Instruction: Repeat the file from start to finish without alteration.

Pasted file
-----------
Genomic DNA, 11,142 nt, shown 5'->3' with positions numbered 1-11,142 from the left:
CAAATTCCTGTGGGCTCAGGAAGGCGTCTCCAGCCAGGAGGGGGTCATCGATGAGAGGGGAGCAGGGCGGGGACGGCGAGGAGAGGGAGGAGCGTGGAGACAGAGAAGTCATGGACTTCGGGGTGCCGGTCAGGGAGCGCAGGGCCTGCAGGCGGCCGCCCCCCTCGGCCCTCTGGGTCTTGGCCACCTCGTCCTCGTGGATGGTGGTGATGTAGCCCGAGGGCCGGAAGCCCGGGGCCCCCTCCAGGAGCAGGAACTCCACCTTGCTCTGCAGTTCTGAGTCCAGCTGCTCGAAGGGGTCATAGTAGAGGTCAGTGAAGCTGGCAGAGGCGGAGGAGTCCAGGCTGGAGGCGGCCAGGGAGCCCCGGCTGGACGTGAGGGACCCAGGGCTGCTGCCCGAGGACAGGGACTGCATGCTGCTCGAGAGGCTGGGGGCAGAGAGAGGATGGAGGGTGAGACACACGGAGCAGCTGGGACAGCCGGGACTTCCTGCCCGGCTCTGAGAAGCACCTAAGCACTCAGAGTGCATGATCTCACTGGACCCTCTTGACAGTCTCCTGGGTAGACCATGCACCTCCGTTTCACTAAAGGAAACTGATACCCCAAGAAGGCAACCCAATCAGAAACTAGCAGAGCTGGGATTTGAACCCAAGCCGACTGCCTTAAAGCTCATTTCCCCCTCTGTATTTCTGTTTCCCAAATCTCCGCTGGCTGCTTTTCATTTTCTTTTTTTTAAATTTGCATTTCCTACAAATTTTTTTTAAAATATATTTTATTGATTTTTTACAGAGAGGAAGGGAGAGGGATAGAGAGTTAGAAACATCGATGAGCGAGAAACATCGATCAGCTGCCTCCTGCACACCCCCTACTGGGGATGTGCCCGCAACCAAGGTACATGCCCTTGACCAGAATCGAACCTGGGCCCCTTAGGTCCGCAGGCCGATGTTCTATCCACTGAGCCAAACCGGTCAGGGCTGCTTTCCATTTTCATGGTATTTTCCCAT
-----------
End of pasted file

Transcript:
Genomic DNA, 11,142 nt, shown 5'->3' with positions numbered 1-11,142 from the left:
CAAATTCCTGTGGGCTCAGGAAGGCGTCTCCAGCCAGGAGGGGGTCATCGATGAGAGGGGAGCAGGGCGGGGACGGCGAGGAGAGGGAGGAGCGTGGAGACAGAGAAGTCATGGACTTCGGGGTGCCGGTCAGGGAGCGCAGGGCCTGCAGGCGGCCGCCCCCCTCGGCCCTCTGGGTCTTGGCCACCTCGTCCTCGTGGATGGTGGTGATGTAGCCCGAGGGCCGGAAGCCCGGGGCCCCCTCCAGGAGCAGGAACTCCACCTTGCTCTGCAGTTCTGAGTCCAGCTGCTCGAAGGGGTCATAGTAGAGGTCAGTGAAGCTGGCAGAGGCGGAGGAGTCCAGGCTGGAGGCGGCCAGGGAGCCCCGGCTGGACGTGAGGGACCCAGGGCTGCTGCCCGAGGACAGGGACTGCATGCTGCTCGAGAGGCTGGGGGCAGAGAGAGGATGGAGGGTGAGACACACGGAGCAGCTGGGACAGCCGGGACTTCCTGCCCGGCTCTGAGAAGCACCTAAGCACTCAGAGTGCATGATCTCACTGGACCCTCTTGACAGTCTCCTGGGTAGACCATGCACCTCCGTTTCACTAAAGGAAACTGATACCCCAAGAAGGCAACCCAATCAGAAACTAGCAGAGCTGGGATTTGAACCCAAGCCGACTGCCTTAAAGCTCATTTCCCCCTCTGTATTTCTGTTTCCCAAATCTCCGCTGGCTGCTTTTCATTTTCTTTTTTTTAAATTTGCATTTCCTACAAATTTTTTTTAAAATATATTTTATTGATTTTTTACAGAGAGGAAGGGAGAGGGATAGAGAGTTAGAAACATCGATGAGCGAGAAACATCGATCAGCTGCCTCCTGCACACCCCCTACTGGGGATGTGCCCGCAACCAAGGTACATGCCCTTGACCAGAATCGAACCTGGGCCCCTTAGGTCCGCAGGCCGATGTTCTATCCACTGAGCCAAACCGGTCAGGGCTGCTTTCCATTTTCATGGTATTTTCCCAT